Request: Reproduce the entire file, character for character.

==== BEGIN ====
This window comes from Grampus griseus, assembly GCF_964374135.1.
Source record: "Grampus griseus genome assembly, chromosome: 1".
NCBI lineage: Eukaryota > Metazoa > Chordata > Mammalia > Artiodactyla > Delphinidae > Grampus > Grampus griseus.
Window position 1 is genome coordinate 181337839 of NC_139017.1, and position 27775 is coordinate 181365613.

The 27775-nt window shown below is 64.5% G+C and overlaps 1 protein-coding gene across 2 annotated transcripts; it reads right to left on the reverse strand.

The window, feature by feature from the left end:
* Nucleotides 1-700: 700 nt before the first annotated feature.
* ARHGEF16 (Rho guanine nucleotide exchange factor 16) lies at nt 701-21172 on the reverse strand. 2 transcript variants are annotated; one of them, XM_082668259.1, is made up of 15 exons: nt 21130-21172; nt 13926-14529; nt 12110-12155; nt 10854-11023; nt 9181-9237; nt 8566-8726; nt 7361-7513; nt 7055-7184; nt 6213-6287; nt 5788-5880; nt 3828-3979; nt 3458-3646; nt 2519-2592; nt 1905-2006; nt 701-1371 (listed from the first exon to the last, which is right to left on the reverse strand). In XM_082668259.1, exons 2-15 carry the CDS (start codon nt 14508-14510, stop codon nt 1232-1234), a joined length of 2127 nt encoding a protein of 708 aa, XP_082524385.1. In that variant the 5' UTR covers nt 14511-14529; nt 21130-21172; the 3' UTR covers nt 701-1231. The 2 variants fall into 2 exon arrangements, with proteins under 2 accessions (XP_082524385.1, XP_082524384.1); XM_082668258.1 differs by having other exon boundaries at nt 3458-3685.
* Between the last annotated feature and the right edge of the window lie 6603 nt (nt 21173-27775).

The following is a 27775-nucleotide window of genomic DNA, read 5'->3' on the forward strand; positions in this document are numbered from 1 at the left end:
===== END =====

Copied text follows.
This window comes from Grampus griseus, assembly GCF_964374135.1.
Source record: "Grampus griseus genome assembly, chromosome: 1".
NCBI lineage: Eukaryota > Metazoa > Chordata > Mammalia > Artiodactyla > Delphinidae > Grampus > Grampus griseus.
Window position 1 is genome coordinate 181337839 of NC_139017.1, and position 27775 is coordinate 181365613.

The 27775-nt window shown below is 64.5% G+C and overlaps 1 protein-coding gene across 2 annotated transcripts; it reads right to left on the reverse strand.

The window, feature by feature from the left end:
* Nucleotides 1-700: 700 nt before the first annotated feature.
* ARHGEF16 (Rho guanine nucleotide exchange factor 16) lies at nt 701-21172 on the reverse strand. 2 transcript variants are annotated; one of them, XM_082668259.1, is made up of 15 exons: nt 21130-21172; nt 13926-14529; nt 12110-12155; nt 10854-11023; nt 9181-9237; nt 8566-8726; nt 7361-7513; nt 7055-7184; nt 6213-6287; nt 5788-5880; nt 3828-3979; nt 3458-3646; nt 2519-2592; nt 1905-2006; nt 701-1371 (listed from the first exon to the last, which is right to left on the reverse strand). In XM_082668259.1, exons 2-15 carry the CDS (start codon nt 14508-14510, stop codon nt 1232-1234), a joined length of 2127 nt encoding a protein of 708 aa, XP_082524385.1. In that variant the 5' UTR covers nt 14511-14529; nt 21130-21172; the 3' UTR covers nt 701-1231. The 2 variants fall into 2 exon arrangements, with proteins under 2 accessions (XP_082524385.1, XP_082524384.1); XM_082668258.1 differs by having other exon boundaries at nt 3458-3685.
* Between the last annotated feature and the right edge of the window lie 6603 nt (nt 21173-27775).

The following is a 27775-nucleotide window of genomic DNA, read 5'->3' on the forward strand; positions in this document are numbered from 1 at the left end: